In our annual 32-part Summer Sleeper series, DLF scribes identify a lightly-touted player on each NFL roster who may be worthy of your consideration. Our subjects all have varying levels of “sleeperness,” but each merits a bit of in-depth discussion here in the Premium Content section.
To help everybody along, we are going to be categorizing our sleepers under one of three headings:
- Super Deep Sleepers – Players who aren’t roster-worthy in 12-team leagues, but are still worth keeping an eye on.
- Deep Sleepers – An end-of-the-roster player who is more often than not on the waiver wire in 12-team leagues.
- Sleeper – A likely rostered player who makes for a good trade target. Their startup ADP puts them out of the top 175 or so.
Because we aren’t going to give you mainstream sleepers, most of these players will undoubtedly fizzle. All we are asking is for you to keep an open mind and perhaps be willing to make room for one of these players on your bench. You never know when the next James Robinson is going to spring up. Feel free to add your own thoughts about our choice for the designated sleeper, or nominate one of your own in the comments below.
In case you’ve been living under a rock, the Tampa Bay Buccaneers moved heaven and earth to run it back with (literally) every starter from the 2020 championship squad returning. This means that few, if any end-of-dynasty roster types are likely to emerge for an unexpected breakout in 2021, as each and every skill position slot is locked and loaded, with many boasting playmakers even at the second level of the depth chart. To juxtapose a currently used idiom with the overarching title of this series, the Bucs are probably the “wokest” team in the league as it relates to unearthing any sleeping hidden gems.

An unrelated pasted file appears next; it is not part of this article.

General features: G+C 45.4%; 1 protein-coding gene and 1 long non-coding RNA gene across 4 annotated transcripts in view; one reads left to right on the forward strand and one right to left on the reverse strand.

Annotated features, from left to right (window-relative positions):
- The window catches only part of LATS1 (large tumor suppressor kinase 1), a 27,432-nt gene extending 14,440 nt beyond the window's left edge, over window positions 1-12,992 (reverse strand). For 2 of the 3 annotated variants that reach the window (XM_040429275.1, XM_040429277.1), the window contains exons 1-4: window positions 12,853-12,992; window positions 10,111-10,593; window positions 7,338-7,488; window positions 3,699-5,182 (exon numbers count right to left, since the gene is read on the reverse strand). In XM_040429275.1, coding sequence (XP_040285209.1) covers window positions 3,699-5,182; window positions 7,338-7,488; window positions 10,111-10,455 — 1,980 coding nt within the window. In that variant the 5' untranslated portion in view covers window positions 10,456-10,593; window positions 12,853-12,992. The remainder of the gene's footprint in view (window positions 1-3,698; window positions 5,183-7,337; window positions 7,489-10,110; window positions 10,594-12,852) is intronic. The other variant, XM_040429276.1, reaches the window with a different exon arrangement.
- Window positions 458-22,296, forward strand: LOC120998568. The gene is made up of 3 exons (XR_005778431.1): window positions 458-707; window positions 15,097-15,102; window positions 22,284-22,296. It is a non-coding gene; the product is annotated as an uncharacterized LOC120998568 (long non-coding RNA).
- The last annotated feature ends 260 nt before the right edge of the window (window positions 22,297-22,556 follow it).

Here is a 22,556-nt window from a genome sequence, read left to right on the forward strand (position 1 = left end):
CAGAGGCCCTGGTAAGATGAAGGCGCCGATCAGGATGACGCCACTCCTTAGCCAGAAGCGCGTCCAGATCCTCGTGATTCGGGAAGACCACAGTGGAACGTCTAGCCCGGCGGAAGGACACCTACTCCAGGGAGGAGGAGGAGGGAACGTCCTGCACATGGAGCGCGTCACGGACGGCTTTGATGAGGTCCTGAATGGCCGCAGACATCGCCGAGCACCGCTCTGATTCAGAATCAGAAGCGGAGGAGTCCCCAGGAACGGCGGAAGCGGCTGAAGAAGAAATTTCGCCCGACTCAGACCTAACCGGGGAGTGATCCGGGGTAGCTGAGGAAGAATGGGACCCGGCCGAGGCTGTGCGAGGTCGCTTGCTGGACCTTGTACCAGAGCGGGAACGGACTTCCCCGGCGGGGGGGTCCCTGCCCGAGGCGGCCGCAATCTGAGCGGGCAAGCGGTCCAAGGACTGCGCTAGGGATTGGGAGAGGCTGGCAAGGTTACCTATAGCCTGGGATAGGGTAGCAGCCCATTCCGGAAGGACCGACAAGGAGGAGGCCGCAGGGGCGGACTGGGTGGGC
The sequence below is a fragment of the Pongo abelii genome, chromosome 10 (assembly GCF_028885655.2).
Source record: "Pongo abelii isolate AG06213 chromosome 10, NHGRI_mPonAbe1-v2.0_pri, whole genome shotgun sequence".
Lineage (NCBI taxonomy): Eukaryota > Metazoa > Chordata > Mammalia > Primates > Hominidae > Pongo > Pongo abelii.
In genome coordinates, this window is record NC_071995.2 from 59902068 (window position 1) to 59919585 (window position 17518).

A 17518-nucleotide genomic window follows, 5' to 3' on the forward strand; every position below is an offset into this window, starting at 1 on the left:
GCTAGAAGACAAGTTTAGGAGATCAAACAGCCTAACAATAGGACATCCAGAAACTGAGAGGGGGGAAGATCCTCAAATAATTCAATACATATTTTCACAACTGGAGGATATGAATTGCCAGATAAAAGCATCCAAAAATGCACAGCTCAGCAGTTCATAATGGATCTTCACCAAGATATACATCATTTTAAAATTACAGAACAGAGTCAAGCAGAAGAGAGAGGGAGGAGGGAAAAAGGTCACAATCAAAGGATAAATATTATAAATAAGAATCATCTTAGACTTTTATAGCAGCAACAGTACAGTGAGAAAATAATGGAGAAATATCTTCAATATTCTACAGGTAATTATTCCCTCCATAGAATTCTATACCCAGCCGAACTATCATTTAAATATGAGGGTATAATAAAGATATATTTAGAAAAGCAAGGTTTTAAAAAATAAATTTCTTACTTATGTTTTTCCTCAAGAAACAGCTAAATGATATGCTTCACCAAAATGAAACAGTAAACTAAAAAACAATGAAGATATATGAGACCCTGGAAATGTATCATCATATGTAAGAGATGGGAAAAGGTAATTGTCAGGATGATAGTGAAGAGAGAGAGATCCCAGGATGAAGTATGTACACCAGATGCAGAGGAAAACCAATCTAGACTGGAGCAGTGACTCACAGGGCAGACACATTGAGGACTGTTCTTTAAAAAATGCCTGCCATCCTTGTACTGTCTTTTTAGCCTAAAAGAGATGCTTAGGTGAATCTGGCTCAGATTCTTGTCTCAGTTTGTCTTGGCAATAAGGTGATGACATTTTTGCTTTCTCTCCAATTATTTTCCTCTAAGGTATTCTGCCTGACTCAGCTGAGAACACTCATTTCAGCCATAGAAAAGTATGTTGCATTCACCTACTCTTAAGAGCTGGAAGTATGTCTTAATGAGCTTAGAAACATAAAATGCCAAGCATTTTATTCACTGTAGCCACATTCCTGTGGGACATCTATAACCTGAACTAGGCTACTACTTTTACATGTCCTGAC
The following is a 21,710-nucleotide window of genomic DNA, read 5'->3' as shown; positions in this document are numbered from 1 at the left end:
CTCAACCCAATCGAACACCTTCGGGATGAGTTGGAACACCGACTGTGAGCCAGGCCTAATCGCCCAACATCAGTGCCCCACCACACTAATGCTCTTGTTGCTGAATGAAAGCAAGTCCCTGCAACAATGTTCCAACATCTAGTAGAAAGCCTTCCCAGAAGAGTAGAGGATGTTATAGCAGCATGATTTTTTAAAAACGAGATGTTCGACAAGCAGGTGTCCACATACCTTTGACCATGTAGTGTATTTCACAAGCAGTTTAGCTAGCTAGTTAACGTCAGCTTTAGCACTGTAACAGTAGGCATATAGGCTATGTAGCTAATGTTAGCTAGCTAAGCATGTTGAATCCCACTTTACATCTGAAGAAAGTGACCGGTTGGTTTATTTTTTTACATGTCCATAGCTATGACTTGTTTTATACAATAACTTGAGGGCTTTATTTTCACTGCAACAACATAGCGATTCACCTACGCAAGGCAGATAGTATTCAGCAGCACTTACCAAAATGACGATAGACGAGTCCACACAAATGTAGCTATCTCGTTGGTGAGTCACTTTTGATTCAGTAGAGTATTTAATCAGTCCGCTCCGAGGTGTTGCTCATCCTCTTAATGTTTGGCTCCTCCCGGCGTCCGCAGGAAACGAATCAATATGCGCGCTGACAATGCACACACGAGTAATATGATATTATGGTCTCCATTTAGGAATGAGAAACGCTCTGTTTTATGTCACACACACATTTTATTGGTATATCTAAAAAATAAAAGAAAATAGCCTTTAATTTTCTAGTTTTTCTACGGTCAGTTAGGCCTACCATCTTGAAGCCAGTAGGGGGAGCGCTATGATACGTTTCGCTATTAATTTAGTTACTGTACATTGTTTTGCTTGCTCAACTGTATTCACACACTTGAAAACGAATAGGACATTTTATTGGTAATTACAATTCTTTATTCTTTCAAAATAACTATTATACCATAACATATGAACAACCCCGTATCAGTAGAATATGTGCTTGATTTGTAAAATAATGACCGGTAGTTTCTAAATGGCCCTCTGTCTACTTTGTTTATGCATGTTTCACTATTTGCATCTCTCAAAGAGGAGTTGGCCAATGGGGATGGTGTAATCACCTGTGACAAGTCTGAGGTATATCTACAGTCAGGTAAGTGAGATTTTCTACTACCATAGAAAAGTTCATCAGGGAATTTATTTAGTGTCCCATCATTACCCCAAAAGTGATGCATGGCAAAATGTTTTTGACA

Naturally, though searching for an individual sleeper opening would be like finding the Lombardi Trophy at the bottom of the Hillsborough River in an alternate universe where Tom Brady’s toss to Cameron Brate went awry, the overarching opportunity is massive. After all, the 2020 Bucs finished seventh in the league in total offense (384.1 yards per game), second in passing offense (289.1 YPG), and third in scoring offense (30.8 PPG). With the GOAT Brady remaining at quarterback, 2021 should yield similar fireworks.
Given the specific proclivity of the passing game, it seems the likeliest avenue for an under-the-radar player to surface. Undoubtedly the trio of Mike Evans, Chris Godwin and Antonio Brown will receive the lion’s share of work, with Rob Gronkowski (and perhaps OJ Howard) chipping in, but should playing time become available the aerial attack exudes potential.
With that in mind, the Tampa Bay 2021 sleeper is none other than…
Scott Miller, WR
Category: Super Deep Sleeper
Miller meets the criteria of a super deep sleeper, as of the whopping 12 (!!) Bucs players being selected in the most recent dynasty ADP, he is nowhere to be found. To quantify that a bit more, the ADP is comprised of six mock drafts, each with 12 owners making selections across 20 rounds. As such there are 1,440 total opportunities for a player to be selected – in July, 2021 this resulted in 292 players being picked at least once, and yet Miller was not one of them. Ostensibly, as no better than the 293rd most valued dynasty asset, Miller is the definition of watch list material, at best.